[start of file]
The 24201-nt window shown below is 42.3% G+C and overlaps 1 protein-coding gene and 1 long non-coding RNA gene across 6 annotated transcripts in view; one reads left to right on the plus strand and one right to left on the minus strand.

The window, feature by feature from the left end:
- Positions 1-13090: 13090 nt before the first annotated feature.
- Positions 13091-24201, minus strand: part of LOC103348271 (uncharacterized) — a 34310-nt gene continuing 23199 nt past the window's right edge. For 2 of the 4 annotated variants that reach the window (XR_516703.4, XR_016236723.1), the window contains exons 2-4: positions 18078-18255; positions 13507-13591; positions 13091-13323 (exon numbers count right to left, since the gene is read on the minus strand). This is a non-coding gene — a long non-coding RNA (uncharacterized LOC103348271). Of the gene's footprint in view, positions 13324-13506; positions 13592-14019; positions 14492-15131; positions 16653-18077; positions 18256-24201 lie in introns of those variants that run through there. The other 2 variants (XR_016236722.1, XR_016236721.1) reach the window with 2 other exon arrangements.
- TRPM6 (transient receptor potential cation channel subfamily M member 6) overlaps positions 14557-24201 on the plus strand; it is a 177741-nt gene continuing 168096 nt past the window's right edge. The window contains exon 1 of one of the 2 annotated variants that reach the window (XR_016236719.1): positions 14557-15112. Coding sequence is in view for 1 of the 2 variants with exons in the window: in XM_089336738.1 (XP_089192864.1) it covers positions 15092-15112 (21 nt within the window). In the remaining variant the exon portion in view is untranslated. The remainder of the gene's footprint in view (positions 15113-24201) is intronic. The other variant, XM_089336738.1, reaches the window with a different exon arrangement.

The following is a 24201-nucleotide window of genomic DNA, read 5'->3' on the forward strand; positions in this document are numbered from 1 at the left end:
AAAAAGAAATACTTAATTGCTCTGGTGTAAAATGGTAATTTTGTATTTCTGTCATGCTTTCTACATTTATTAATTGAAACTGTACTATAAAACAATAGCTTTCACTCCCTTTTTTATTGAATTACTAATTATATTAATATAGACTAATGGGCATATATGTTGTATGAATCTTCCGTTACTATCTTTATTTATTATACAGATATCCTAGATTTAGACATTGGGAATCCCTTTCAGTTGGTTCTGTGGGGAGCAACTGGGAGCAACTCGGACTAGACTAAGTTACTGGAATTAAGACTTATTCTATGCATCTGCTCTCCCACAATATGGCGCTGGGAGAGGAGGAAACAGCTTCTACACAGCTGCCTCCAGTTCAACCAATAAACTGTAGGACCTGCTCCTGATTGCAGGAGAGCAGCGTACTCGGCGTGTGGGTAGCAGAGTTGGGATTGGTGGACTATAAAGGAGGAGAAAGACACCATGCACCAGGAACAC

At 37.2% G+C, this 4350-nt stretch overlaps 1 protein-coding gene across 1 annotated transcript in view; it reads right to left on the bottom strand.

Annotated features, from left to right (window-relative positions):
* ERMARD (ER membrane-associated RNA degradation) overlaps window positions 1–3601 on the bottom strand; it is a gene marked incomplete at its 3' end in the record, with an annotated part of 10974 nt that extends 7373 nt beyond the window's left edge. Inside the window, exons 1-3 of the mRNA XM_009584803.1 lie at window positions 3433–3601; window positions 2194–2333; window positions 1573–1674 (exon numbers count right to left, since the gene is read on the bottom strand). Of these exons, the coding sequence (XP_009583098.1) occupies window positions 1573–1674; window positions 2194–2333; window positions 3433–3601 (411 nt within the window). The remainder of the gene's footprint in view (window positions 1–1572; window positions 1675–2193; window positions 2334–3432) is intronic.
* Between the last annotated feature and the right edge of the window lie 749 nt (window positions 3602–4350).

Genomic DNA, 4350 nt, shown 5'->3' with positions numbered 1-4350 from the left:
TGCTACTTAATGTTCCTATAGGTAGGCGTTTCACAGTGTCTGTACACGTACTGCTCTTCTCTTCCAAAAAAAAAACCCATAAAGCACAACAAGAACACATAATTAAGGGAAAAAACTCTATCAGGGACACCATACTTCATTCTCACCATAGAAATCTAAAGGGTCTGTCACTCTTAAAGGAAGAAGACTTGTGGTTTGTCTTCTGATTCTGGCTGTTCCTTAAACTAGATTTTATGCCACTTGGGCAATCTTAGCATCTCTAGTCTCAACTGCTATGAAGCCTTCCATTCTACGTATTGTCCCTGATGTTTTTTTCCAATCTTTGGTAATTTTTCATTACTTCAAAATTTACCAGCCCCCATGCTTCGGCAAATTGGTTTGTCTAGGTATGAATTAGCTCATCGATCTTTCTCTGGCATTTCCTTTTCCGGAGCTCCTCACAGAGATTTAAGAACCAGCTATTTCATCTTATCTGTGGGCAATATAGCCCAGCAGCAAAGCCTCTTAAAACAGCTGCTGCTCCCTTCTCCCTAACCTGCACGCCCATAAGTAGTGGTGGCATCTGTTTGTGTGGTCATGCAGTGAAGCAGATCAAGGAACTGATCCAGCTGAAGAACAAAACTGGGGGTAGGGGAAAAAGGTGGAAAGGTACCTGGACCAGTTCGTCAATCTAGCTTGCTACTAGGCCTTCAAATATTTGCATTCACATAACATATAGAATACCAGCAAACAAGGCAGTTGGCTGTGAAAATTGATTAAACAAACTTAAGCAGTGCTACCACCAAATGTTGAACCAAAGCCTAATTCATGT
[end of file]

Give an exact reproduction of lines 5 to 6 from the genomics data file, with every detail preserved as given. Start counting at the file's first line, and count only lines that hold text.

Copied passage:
- TRPM6 (transient receptor potential cation channel subfamily M member 6) overlaps positions 14557-24201 on the plus strand; it is a 177741-nt gene continuing 168096 nt past the window's right edge. The window contains exon 1 of one of the 2 annotated variants that reach the window (XR_016236719.1): positions 14557-15112. Coding sequence is in view for 1 of the 2 variants with exons in the window: in XM_089336738.1 (XP_089192864.1) it covers positions 15092-15112 (21 nt within the window). In the remaining variant the exon portion in view is untranslated. The remainder of the gene's footprint in view (positions 15113-24201) is intronic. The other variant, XM_089336738.1, reaches the window with a different exon arrangement.

The following is a 24201-nucleotide window of genomic DNA, read 5'->3' on the forward strand; positions in this document are numbered from 1 at the left end: